safety; QSEN; prelicensure
Repository Posting Date:
16-Sep-2016
Date of Publication:
16-Sep-2016
Other Identifiers:
LEAD16O01
Conference Date:
2016
Conference Name:
Leadership Connection 2016
Conference Host:
Sigma Theta Tau International
Conference Location:
Indianapolis, Indiana, USA
Description:
Leadership Connection 2016 Theme: Personal. Professional. Global. Held at the Marriott Downtown, Indianapolis.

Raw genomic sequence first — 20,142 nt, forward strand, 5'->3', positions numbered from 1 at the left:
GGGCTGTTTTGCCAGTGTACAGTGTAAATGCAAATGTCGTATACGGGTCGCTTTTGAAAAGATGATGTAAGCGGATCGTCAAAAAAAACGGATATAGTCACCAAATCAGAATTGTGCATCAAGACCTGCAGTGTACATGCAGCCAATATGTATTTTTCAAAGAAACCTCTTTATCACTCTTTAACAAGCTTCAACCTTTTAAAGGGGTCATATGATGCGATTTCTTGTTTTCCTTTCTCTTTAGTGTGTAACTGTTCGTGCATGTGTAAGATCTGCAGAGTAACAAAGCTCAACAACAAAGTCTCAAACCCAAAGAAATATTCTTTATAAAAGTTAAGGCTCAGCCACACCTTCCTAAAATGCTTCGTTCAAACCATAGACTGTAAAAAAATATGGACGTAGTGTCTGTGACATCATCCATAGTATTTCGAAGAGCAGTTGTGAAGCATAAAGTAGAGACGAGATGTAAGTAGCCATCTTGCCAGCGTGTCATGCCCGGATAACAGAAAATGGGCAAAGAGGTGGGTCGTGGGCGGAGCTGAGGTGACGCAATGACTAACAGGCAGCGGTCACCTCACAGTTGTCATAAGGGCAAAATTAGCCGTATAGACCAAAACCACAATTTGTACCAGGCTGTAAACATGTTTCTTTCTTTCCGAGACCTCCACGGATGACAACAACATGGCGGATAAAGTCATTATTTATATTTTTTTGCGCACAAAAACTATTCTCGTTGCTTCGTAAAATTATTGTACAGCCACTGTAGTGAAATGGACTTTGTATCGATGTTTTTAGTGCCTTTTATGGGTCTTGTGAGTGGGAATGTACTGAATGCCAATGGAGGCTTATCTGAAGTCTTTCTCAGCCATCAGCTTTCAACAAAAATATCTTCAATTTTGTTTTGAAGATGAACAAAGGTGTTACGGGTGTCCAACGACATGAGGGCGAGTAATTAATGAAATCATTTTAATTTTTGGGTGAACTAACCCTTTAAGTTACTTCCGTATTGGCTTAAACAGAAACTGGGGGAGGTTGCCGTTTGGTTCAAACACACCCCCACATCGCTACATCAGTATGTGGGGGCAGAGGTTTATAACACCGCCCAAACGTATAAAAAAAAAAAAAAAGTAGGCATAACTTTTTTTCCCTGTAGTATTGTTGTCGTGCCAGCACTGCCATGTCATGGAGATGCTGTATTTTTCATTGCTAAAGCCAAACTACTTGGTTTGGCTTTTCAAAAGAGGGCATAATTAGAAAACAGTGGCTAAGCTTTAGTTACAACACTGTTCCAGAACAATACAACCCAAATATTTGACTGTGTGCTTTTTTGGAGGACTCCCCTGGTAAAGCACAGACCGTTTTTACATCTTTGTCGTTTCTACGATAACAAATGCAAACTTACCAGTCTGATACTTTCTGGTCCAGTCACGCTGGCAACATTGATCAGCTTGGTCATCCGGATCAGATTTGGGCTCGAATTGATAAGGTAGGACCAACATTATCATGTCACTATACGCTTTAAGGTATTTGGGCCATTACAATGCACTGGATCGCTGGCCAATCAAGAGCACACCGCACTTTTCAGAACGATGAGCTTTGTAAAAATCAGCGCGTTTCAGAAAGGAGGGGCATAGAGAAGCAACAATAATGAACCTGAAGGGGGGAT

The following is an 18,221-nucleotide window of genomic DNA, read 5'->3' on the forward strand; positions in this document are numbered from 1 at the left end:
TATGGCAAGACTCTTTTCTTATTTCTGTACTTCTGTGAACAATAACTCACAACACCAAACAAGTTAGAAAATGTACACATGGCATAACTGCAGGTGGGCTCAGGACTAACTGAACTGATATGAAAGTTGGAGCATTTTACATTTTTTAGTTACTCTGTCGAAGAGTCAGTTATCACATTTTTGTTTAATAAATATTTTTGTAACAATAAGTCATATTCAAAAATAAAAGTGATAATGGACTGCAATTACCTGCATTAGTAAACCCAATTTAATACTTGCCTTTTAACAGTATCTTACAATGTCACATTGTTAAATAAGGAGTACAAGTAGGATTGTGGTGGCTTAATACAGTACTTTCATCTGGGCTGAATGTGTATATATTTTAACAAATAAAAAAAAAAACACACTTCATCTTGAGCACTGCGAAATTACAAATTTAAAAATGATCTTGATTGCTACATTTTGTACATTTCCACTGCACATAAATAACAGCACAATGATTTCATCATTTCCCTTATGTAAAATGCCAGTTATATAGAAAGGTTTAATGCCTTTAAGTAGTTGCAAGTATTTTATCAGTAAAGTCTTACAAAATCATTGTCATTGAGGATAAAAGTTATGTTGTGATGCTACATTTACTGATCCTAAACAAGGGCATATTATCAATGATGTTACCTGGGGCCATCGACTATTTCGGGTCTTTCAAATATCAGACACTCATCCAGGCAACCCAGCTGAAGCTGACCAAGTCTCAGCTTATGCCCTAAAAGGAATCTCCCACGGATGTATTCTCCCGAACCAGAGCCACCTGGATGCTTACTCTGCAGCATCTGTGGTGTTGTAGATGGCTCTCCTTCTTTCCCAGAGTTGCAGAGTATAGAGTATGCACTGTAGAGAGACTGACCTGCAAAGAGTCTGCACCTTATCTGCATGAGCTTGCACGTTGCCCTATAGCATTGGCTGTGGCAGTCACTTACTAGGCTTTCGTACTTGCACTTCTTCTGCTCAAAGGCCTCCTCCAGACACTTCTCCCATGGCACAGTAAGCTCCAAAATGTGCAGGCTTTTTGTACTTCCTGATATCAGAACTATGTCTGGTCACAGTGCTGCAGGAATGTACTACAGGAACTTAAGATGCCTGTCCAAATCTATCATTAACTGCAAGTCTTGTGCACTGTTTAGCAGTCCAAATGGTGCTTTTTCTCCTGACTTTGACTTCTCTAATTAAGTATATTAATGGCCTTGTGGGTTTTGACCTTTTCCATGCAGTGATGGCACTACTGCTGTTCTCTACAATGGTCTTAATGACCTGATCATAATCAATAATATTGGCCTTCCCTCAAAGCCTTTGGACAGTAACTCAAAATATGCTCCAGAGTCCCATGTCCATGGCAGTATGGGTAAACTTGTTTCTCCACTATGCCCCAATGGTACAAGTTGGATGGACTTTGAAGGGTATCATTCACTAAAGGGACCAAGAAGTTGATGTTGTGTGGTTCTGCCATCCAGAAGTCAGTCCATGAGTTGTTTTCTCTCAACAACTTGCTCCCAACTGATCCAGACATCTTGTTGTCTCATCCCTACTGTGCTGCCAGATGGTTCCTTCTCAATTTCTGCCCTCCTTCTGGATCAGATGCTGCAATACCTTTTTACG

Full metadata record

DC FieldValue Language
dc.language.isoen_USen
dc.titleA Bundled Approach to Improve Handoff Education in Prelicensure Nursing Studentsen
dc.title.alternativeQSEN Competencies: Developing Nursing Skillsen
dc.contributor.authorAvallone, Margaret A.en
dc.contributor.departmentXien
dc.author.detailsMargaret A. Avallone, RN, CCRN, margaret.avallone@rutgers.eduen
dc.identifier.urihttp://hdl.handle.net/10755/620390-